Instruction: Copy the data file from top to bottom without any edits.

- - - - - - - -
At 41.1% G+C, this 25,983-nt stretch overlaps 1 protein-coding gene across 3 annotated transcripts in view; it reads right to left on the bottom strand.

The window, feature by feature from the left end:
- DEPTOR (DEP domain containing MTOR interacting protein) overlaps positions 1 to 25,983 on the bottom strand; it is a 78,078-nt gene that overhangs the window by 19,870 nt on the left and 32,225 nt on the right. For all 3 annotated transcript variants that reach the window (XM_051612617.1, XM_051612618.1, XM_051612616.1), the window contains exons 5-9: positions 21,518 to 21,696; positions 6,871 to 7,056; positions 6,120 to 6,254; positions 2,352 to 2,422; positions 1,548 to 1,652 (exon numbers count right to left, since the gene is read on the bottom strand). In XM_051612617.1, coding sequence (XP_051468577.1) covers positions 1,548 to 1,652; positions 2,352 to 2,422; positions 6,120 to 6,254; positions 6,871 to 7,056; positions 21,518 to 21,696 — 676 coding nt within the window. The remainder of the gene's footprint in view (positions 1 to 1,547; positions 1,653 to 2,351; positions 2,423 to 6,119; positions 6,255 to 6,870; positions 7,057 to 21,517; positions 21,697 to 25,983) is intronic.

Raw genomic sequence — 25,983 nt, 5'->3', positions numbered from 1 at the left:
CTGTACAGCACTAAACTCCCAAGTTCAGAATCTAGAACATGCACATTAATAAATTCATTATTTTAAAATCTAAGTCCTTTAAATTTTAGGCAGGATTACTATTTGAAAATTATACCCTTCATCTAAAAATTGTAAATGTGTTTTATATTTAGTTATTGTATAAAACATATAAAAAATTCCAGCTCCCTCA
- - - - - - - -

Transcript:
At 41.1% G+C, this 25,983-nt stretch overlaps 1 protein-coding gene across 3 annotated transcripts in view; it reads right to left on the bottom strand.

The window, feature by feature from the left end:
- DEPTOR (DEP domain containing MTOR interacting protein) overlaps positions 1 to 25,983 on the bottom strand; it is a 78,078-nt gene that overhangs the window by 19,870 nt on the left and 32,225 nt on the right. For all 3 annotated transcript variants that reach the window (XM_051612617.1, XM_051612618.1, XM_051612616.1), the window contains exons 5-9: positions 21,518 to 21,696; positions 6,871 to 7,056; positions 6,120 to 6,254; positions 2,352 to 2,422; positions 1,548 to 1,652 (exon numbers count right to left, since the gene is read on the bottom strand). In XM_051612617.1, coding sequence (XP_051468577.1) covers positions 1,548 to 1,652; positions 2,352 to 2,422; positions 6,120 to 6,254; positions 6,871 to 7,056; positions 21,518 to 21,696 — 676 coding nt within the window. The remainder of the gene's footprint in view (positions 1 to 1,547; positions 1,653 to 2,351; positions 2,423 to 6,119; positions 6,255 to 6,870; positions 7,057 to 21,517; positions 21,697 to 25,983) is intronic.

Raw genomic sequence — 25,983 nt, 5'->3', positions numbered from 1 at the left:
CTGTACAGCACTAAACTCCCAAGTTCAGAATCTAGAACATGCACATTAATAAATTCATTATTTTAAAATCTAAGTCCTTTAAATTTTAGGCAGGATTACTATTTGAAAATTATACCCTTCATCTAAAAATTGTAAATGTGTTTTATATTTAGTTATTGTATAAAACATATAAAAAATTCCAGCTCCCTCA